“There is a man in his underpants walking through Times Square. He’s fighting his way through the crowd, and embarrassingly, everyone seems to know him. That is because the man is Riggan Thomson (Michael Keaton), once a global superstar because of his role as Birdman in a string of blockbuster action movies. His career has been a little slow for the past few decades, and his star not just on the wane, but almost extinguished. But people have long memories and still want an autograph or their picture taken with Thomson, or shout out to him as if they’re old buddies, even though he’s just a middle-aged guy in his underpants struggling through a big embarrassing crowd to get to the theatre on time for his scene…” Click here for the full review (opens in a separate tab)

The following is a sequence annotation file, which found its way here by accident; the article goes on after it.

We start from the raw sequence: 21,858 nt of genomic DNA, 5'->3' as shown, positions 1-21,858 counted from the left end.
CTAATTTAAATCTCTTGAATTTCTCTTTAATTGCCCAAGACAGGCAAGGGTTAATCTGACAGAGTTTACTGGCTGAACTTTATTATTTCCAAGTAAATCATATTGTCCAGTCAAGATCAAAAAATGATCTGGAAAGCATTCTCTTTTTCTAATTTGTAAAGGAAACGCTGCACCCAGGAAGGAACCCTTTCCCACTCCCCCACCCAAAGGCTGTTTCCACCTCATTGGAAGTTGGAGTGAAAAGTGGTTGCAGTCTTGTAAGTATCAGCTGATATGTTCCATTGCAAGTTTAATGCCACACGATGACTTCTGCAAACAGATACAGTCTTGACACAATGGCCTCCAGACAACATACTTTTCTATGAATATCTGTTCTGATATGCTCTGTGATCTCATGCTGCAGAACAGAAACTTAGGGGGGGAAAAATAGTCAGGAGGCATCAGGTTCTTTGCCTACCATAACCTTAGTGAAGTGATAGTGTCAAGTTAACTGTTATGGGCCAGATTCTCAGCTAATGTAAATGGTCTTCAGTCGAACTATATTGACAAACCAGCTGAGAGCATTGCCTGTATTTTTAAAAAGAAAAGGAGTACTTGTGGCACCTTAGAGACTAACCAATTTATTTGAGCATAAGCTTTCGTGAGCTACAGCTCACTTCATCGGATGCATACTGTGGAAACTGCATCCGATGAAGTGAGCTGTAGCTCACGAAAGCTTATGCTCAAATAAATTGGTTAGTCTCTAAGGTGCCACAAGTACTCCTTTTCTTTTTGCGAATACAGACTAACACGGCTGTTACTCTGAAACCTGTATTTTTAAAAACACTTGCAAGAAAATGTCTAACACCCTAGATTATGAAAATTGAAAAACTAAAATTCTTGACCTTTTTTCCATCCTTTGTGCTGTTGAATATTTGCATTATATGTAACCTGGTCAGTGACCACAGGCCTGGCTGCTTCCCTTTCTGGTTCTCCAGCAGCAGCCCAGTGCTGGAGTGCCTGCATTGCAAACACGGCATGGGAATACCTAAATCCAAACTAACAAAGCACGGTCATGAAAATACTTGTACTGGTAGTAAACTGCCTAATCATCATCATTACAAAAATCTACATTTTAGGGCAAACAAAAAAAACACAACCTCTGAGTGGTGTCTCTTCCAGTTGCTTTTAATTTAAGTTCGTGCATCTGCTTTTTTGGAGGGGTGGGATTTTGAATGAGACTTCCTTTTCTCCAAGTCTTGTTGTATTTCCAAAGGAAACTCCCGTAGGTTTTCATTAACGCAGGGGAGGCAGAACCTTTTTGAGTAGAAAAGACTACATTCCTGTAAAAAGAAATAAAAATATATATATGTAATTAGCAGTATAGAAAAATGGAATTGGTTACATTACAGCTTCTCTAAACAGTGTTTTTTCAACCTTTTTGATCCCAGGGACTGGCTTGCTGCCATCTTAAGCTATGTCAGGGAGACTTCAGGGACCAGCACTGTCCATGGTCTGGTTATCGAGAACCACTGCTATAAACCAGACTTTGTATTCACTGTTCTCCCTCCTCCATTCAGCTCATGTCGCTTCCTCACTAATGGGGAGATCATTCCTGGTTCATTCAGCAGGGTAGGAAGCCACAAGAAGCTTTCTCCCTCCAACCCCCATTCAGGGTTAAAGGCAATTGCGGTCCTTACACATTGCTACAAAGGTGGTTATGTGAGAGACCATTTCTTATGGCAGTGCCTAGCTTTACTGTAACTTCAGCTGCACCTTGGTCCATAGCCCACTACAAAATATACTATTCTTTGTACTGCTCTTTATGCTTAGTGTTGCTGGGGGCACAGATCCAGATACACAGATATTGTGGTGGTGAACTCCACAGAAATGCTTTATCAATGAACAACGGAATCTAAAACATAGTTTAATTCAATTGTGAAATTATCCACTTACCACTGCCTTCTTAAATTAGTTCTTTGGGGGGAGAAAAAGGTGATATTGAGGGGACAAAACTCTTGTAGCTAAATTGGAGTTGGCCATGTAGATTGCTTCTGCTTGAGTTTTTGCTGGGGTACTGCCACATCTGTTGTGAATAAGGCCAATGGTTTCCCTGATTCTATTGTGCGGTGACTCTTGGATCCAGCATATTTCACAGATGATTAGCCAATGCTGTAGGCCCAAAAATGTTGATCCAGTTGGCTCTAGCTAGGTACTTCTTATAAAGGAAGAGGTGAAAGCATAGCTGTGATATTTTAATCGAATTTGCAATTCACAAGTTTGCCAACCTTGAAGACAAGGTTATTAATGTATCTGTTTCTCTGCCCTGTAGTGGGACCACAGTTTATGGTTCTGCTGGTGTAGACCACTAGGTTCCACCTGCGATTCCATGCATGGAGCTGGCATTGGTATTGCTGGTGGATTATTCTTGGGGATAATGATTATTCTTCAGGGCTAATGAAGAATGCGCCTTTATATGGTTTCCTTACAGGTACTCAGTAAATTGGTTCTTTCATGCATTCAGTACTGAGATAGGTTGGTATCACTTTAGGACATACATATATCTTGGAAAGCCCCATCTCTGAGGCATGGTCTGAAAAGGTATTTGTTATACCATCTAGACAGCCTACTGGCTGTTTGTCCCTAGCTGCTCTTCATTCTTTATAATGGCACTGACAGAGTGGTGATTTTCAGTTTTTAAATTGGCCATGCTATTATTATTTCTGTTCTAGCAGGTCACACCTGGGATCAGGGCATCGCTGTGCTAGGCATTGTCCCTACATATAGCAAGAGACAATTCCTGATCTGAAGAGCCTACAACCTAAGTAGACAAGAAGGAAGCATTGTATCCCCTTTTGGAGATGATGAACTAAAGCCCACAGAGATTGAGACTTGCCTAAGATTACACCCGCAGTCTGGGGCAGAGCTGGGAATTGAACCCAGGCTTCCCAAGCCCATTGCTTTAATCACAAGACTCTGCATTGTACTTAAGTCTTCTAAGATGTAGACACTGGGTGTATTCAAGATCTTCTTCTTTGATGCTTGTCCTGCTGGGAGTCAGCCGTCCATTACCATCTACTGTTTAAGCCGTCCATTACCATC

“Jiří Menzel’s Closely Watched Trains (Ostře sledované vlaky) is arguably one of the best known Czech films beyond the country’s borders, having won the Oscar for Best Foreign Language Film in 1968.
Adapted from Bohumil Hrabal’s slender novel, it was the first Czech movie I saw, long before I emigrated to Brno, and on first viewing I couldn’t help but notice a basic similarity to an old British sitcom, On the Buses…” Click here for the full review (opens in a seperate tab.)
“Nightcrawler‘s Lou Bloom (Jake Gyllenhaal) is a guy who never misses an opportunity. When he is caught stealing chain link fencing for scrap metal, he beats up the security guard and steals his watch.
Cruising the streets of Los Angeles one night, he comes across a car crash and sees an independent news crew filming the scene. These people are “Nightcrawlers”, chancers who scour the airwaves for 911 calls and race the emergency services to the scene of the crisis. Any gruesome footage they capture is sold to the TV news networks. Bloom decides that this is the career for him, and pursues it with single-minded zeal…” Click here for the full review (opens in a seperate tab)